Uniqlo’s local launch weaves Toronto’s ‘uncommon thread’

Japanese retailer celebrates Canadian diversity while emphasizing strong service

MM_PlaidThough it is known around the world for mass-producing high quality fashion staples that can easily fit in any closet, a Toronto-specific advertising campaign from Uniqlo is celebrating the city’s diversity.

Out-of-home, print creative and paid social featuring local tastemakers including artists, DJs and rappers — and the tagline “Uncommon Thread” — is launching just ahead of its Canadian debut.

Japanese retailer Uniqlo (pronounced You-nee-klo, a contraction of “unique clothing”) is setting up shop in the CF Toronto Eaton Centre on Sept. 30 and in Toronto’s Yorkdale Shopping Centre late next month.

“For us to be a great global company… we have to be a great local company,” said John C. Jay, president of global creative at Uniqlo, of the decision to launch a Toronto-specific campaign in partnership with Leo Burnett’s Toronto office. Starcom handled media buying and planning.

“Our marketing began with research of course, but part of that research was not just consumer likes and so forth, but research into the creative community,” Jay told Marketing. “Who are the movers and shakers in the creative community, who really represented this city well, who already has experience in showing global thinking, not just local thinking, out of Toronto?”

According to Fast Company, Jay has a “reputation for unearthing local art, music, and creative talent in cities across the globe—from Tokyo to Shanghai to London—and blending all those cosmopolitan sensibilities together to create work that feels new.” The same seems to be true for the Toronto advertising campaign.

Having spent nearly two decades with Wieden + Kennedy, Jay said he knows very well the inner workings of an agency and is picky when choosing which shops with whom the retailer works. (In the U.S., Uniqlo recently partnered with Droga 5 on its first-ever global campaign.)

“We were just delighted by [Judy John’s] team, and a lot of insights we tested upon them internally,” he said. “There were lots of discussions into the night about this idea that your differences are what make you so powerful there in Toronto, and we want to make sure this was not just marketing-speak, but we want to make sure there’s a truth.”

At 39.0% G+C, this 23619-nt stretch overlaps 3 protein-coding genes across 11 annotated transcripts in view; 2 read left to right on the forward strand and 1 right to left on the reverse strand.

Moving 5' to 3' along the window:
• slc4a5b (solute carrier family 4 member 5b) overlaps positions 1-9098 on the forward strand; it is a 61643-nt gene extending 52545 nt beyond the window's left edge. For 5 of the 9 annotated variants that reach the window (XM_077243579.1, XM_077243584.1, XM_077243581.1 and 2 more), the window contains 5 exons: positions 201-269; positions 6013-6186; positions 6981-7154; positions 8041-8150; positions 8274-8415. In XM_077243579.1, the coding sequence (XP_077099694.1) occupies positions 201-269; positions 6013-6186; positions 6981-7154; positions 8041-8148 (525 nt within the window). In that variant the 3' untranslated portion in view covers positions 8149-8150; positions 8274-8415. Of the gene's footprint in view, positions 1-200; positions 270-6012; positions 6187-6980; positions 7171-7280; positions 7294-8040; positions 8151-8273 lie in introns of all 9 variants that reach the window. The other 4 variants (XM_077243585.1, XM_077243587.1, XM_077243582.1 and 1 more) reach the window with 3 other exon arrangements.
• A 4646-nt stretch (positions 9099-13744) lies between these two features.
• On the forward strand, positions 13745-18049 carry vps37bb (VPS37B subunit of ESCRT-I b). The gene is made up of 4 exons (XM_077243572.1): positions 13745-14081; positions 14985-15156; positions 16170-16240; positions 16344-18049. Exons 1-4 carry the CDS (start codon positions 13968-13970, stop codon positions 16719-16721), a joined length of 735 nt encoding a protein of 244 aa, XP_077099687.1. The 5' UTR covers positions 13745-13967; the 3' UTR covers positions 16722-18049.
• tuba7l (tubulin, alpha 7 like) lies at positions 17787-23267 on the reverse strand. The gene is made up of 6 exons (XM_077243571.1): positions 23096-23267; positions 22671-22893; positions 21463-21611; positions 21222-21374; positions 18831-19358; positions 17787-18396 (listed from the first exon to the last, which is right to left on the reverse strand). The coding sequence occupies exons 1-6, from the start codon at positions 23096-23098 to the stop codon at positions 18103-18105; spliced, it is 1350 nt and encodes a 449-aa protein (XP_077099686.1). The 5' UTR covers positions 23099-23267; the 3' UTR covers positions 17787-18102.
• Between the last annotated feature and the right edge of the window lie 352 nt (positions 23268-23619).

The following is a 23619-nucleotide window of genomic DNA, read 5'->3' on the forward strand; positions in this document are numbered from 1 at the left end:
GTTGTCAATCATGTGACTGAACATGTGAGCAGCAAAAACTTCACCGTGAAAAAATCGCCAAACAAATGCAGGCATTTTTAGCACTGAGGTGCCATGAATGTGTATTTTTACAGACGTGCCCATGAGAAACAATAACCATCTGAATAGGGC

Though Uniqlo is known for a high level of detail-oriented customer service and an engaging in-store shopping experience, it’s no longer a point of differentiation in the Canadian marketplace as retailers pull out all the stops in vying for consumer dollars. Saks, Harry Rosen and Nordstrom (the latter of which is opening its first Toronto location later this month) pamper their clients with personalized service.

But, the advantage for Uniqlo, said Jay, is that such service is part of its DNA. “That sense of hospitality and service is engrained in Japaense culture. It didn’t just come out of nowhere,” he said. “It didn’t come out of a Harvard case study book where we studied another department store that needs to put grand pianos in the lobby… It’s natural for us to give good service.”

And who is Uniqlo targeting with its advertising, customer service and well-made basics? Everyone. “We’re interested in everyone, which sounds generic in a way, but it’s about respecting everyone, not just influencers at the top and hope that goodwill will drift down,” said Jay.

Perhaps one of the biggest challenges facing the retailer is a lack of brand awareness. Part of its introduction into the Canadian marketplace, and to engrain itself in the local community, includes partnerships with local retailers such as Souvenir, Blacksmith Cycle, Monocle and the Drake General Store’s Flagship location on Queen Street West. Each location will carry different Uniqlo items for a limited time.































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